Here is the (terrific) American trailer in HD which illustrates most of the above. Enjoy!

. . . and here is the opening to Marnie (watch at least the first 7 minutes):

Agora (Spain 2009)

Hypatia (Rachel Weisz) demonstrates the questions surrounding gravity and the movement of the Earth to her students in Alexandria, watched by her slave Davus.

After the mildly diverting but ultimately turgid Robin Hood, it was a relief to turn to a filmmaker with more imaginative ideas about presenting historical worlds. Alejandro Amenábar began his career with a string of distinctive films spanning horror, science fiction and melodrama, each of which were big hits at home in Spain. They topped the Spanish box office and broke records but apart from the English language The Others (2001) they haven’t had the same impact abroad. This is unfortunate and serves to highlight the dismissive way in which Anglo-American Cinema relegates any film from another culture to the arthouse sector. Such an approach mars an otherwise interesting review of Agora in Sight and Sound by Sophie Mayer and has formed a confused discourse around the film’s eventual distribution in the UK.

This is the second English language film from Amenábar, featuring an international star in Rachel Weisz and a strong supporting cast. It was produced on a large budget, by European standards, in Malta – standing in for 4th/5th Century Alexandria. The narrative offers us a crucial moment in Mediterranean history – when ‘Christianised’ Roman subjects in the Egyptian city of Alexandria wrested power from the ‘pagan’ Greek aristocracy who had created the renowned library in the city. It presents a political, religious and military struggle around dogma, doctrine and ‘natural philosophy’ that focuses on the pivotal figure of Hypatia, the brilliant astronomer, philosopher and teacher.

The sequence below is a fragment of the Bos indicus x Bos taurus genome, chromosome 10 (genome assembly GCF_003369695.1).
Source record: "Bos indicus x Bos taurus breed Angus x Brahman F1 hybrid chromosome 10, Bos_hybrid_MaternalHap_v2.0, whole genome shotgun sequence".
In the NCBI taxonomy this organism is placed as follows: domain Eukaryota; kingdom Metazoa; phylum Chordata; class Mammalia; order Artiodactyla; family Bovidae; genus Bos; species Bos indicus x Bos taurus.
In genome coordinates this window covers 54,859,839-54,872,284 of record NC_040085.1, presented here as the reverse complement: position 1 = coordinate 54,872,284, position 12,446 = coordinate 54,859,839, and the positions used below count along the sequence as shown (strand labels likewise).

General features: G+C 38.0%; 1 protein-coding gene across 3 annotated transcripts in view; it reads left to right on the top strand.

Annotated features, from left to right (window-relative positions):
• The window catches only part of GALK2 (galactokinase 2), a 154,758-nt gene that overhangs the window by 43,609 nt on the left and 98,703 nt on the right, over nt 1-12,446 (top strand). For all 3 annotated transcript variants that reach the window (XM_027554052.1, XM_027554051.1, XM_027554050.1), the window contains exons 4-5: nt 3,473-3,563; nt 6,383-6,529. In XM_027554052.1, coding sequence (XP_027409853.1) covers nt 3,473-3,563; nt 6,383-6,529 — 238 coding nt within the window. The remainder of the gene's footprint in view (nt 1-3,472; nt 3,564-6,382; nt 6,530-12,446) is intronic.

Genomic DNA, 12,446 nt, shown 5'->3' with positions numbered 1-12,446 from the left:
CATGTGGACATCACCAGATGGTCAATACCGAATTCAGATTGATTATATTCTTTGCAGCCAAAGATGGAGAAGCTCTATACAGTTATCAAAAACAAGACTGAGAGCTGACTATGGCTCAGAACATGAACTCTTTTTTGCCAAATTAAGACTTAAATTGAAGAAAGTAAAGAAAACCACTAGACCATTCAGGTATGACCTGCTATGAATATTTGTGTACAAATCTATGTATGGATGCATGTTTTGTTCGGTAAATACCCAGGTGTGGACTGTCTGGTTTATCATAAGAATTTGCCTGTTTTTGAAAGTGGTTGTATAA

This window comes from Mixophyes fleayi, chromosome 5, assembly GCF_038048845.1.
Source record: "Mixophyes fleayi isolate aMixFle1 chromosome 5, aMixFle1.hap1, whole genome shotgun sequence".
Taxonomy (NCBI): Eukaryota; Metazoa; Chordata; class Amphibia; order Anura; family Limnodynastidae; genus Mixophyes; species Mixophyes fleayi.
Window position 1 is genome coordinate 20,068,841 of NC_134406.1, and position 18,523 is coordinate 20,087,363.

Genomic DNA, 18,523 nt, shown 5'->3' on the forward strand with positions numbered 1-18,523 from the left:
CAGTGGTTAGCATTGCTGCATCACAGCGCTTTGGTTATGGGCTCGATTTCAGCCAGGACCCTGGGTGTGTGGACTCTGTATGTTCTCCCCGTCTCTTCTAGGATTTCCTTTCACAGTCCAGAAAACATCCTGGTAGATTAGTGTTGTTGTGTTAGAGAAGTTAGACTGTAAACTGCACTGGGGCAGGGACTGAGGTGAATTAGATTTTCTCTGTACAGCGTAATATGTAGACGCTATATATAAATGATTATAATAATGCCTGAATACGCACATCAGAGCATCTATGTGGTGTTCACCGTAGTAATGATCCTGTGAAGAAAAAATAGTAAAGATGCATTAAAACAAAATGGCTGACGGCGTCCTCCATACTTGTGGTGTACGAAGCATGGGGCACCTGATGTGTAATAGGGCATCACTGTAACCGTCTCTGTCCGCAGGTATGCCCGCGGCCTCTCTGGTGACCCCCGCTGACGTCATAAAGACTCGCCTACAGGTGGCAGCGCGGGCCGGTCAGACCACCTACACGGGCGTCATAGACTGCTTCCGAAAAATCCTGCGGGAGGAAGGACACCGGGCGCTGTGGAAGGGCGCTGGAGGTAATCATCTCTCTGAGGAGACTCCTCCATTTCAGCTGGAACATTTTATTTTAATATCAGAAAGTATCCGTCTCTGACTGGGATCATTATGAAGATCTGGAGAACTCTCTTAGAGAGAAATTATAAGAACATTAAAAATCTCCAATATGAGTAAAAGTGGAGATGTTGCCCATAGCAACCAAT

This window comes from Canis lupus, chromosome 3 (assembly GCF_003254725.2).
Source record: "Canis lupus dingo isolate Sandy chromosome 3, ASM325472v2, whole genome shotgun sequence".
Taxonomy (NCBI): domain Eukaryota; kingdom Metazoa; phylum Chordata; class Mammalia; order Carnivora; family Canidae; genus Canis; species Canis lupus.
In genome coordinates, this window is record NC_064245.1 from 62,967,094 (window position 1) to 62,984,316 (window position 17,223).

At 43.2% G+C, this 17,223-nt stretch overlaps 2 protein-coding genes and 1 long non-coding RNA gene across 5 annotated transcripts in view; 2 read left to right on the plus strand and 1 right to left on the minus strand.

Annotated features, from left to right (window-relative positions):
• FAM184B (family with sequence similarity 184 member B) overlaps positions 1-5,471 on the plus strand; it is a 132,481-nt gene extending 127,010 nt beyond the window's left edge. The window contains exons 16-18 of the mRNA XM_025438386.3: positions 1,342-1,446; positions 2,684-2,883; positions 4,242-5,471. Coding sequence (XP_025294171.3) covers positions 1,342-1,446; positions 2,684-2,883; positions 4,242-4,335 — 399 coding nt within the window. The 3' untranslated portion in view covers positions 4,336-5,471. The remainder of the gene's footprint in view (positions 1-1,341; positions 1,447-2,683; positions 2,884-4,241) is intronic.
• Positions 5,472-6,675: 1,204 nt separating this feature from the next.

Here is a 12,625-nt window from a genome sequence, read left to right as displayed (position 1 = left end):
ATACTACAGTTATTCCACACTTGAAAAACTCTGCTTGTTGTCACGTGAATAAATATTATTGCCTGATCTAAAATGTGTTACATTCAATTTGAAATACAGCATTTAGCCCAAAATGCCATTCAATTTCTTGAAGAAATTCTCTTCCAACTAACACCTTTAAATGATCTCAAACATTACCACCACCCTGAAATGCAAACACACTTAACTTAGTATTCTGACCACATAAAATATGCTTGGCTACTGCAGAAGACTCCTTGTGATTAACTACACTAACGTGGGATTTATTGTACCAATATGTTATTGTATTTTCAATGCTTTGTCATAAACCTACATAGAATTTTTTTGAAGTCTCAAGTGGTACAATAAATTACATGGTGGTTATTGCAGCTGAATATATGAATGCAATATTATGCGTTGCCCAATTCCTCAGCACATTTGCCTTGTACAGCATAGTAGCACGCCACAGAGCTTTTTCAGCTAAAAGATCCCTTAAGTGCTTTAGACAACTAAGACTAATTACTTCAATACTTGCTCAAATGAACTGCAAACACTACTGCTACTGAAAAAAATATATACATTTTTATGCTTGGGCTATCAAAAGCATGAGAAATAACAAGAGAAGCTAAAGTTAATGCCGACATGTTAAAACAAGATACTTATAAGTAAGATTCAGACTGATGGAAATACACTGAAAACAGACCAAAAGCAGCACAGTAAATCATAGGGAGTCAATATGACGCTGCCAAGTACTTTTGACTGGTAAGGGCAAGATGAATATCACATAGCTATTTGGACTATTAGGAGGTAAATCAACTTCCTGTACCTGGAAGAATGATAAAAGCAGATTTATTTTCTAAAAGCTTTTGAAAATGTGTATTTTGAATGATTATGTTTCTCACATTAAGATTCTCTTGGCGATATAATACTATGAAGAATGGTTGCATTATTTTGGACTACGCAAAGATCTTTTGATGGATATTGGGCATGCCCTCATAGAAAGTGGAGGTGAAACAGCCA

Plot outline (no major spoilers)

Hypatia (Rachel Weisz) is a philosopher and teacher, clever and beautiful, who is responsible for the education of the next generation of (male) leaders of Alexandria. The young men adore her, in particular Orestes (Oscar Isaac), but also her own young slave Davus (Max Minghella). But Alexandria is moving towards widespread civil revolt, led by Christian ‘activists’. This leads to a confrontation between the Greeks who still rule the city, the increasing numbers of Christian converts and the Jewish community caught between them. Meanwhile the Roman authorities stand back and play imperial policy games as the occupying power in the region.

Throughout this turmoil, Hypatia tries to continue her scientific work which combines mathematics and astronomy and seeks to theorise about the movement of the Earth and the planets. But she finds herself caught up, as a rationalist, in the religious and political struggles within the city – now led by her ex-pupils.

Wikipedia has a useful entry on Hypatia if, like me, you aren’t familiar with this clearly important historical figure. An agora, by the way, is a public square where proclamations might be made.


I found this to be a film which first engaged me through its impressive staging, performances and direction then lost me for a short section when the narrative faltered – but which then grabbed me ferociously for the stunning final third. The flaw in the narrative was the way in which Amenábar attempted to move the story forward, explaining what happened in the interim period via on-screen text accompanied by science fiction-style zooms in and out of Alexandria as a dot on the map. I struggled to pick up the story again for a few minutes. On reflection, I think that presenting this story on film is a very difficult task and that generally Amenábar’s ideas work very well and perhaps when I watch the film again it will flow seamlessly. The other slight weakness was the performance of Oscar Isaac – but perhaps this was because he’d been the rather effete and silly King John in Ridley Scott’s Robin Hood that I saw the day before. Did his character in Agora really come up with a line of contemporary American speech or did I imagine it? The whole question of casting and dialogue coaching for narratives set in classical Greece/Rome has always been intriguing.